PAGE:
This is so much more likely to turn into a coffee or a beer with me than the emails I receive asking if someone can “pick my brain”. Before you ask for something make sure you’re delivering some form of unconditional value.
Ryan Holiday outlined 3 great ways to get started with the Canvas Strategy here:
1) Find new trains of thought to hand over for them to explore. Track down angles and contradictions and analogies that they can use. Ex: I was reading the biography of ______, I think you should look at it because there may be something you can do with the imagery.
2) Find outlets, people, associations, and connections. Cross wires to create new sparks. Ex: I know _________, and I think you two should talk. Have you thought about meeting ____?
3) Find inefficiencies and waste and redundancies. Identify leaks and patches to free up resources for new areas. Ex: You don’t need to do ___________ anymore, I have an idea for improving the process, let me try it so you can worry about something else.
3. Use the Least Crowded Channel
Even if you have a fantastic portfolio, even if you have some experience, standing out against the crowd when you email your resume is extremely difficult. Especially if you’re interested in working in a smaller to medium sized product studio who may not even have a well-oiled hiring system in place (ehem… we’re very guilty of this at AJS). What’s very likely to happen is that your submission will be either looked at and forgotten, or never even opened.
So, how do you get a companies’ attention in the over-saturated, messy world of hiring? Well, you look for the companies’ Least Crowded Channel.
This is simply a way of contacting a company or gaining attention from a company by taking a route that not many people are taking.
Want to work at Really Cool Startup? Well, maybe you should see what happens when you contact them on instagram DM! How about Famous Design Agency? Are they putting on events in your city? How many people go to them? How many people volunteer at them? How about Big But Still Cool Company? Check out their Snapchat, they’re just starting out and not a lot of people are getting in touch.
I’ve made some of my most valuable connections using the Least Crowded Channel approach, especially in the last few months using Instagram DM’s (thanks for the advice Gary Vaynerchuk!).
Yesterday a girl walked straight into our office asking about a job posting we had online. No email, no warning. It was bold and could have gone wrong (in fact she tried the day before but nobody was there), but she ended up landing an interview before anybody else even had the chance. Our new intern (who we now want to hire full-time) contacted me directly through Instagram before I even got around to reading the email requests for internships. This works people! Give it a go.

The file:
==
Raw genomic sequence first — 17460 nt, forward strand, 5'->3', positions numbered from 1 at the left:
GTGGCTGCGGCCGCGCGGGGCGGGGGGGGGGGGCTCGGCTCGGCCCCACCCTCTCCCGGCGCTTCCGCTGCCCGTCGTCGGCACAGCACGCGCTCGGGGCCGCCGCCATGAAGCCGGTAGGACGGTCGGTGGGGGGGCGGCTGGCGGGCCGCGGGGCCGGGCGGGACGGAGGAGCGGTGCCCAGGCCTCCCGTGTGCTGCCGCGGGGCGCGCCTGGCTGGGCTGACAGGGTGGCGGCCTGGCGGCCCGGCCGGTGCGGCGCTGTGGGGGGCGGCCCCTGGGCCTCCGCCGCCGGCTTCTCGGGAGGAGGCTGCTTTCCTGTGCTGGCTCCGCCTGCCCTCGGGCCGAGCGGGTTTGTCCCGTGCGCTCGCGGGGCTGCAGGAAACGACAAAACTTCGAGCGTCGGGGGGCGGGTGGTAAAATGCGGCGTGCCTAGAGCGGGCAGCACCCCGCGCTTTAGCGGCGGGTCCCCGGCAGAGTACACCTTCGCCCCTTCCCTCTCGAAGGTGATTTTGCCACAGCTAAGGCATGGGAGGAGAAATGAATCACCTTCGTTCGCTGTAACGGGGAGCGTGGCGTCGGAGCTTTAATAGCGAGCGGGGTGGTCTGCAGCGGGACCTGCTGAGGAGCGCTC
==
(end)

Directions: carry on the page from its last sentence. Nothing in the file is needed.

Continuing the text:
4. Be Eager and Humble
It doesn’t matter how well you do the other 3 things in this list if you do it half-assed or arrogantly. We’ve had volunteers who have landed full-time jobs and have been with us for years, we’ve also had volunteers who were more work than help. Nobody wants to work with somebody who’s not eager to work.
When you’re eager to work, eager to learn and honest about what you don’t know, you start to build an honest relationship with employees of companies you might want to work at. It’s simple: People like people who are eager to help, there’s something about the energy of someone who’s excited about the work they’re doing, even if it’s setting up a workshop table. There’s a tendency with some people to “overcompensate” for their lack of experience by acting uninterested, or even arrogant. This is a major mistake.
When I see somebody doing a half-assed job of a simple task, I don’t think “Oh well, that’s probably just how they deal with boring tasks like this”, I think “Well, that’s how this person is and I don’t want them to infect my teams with this sloppy attitude”.
Ok, I gotta finish this up because it’s getting sloppier the more I write, there are a few more tips I missed in the video above if you’re looking for more. I know I wrote this article with Product Design as the focus, but realistically these tips can be used for any industry.
Do you have any tips? Do you like any of mine? Let me know in the comments! I’m going to leave you now with another job-related vid that I made recently. You may notice a haircut.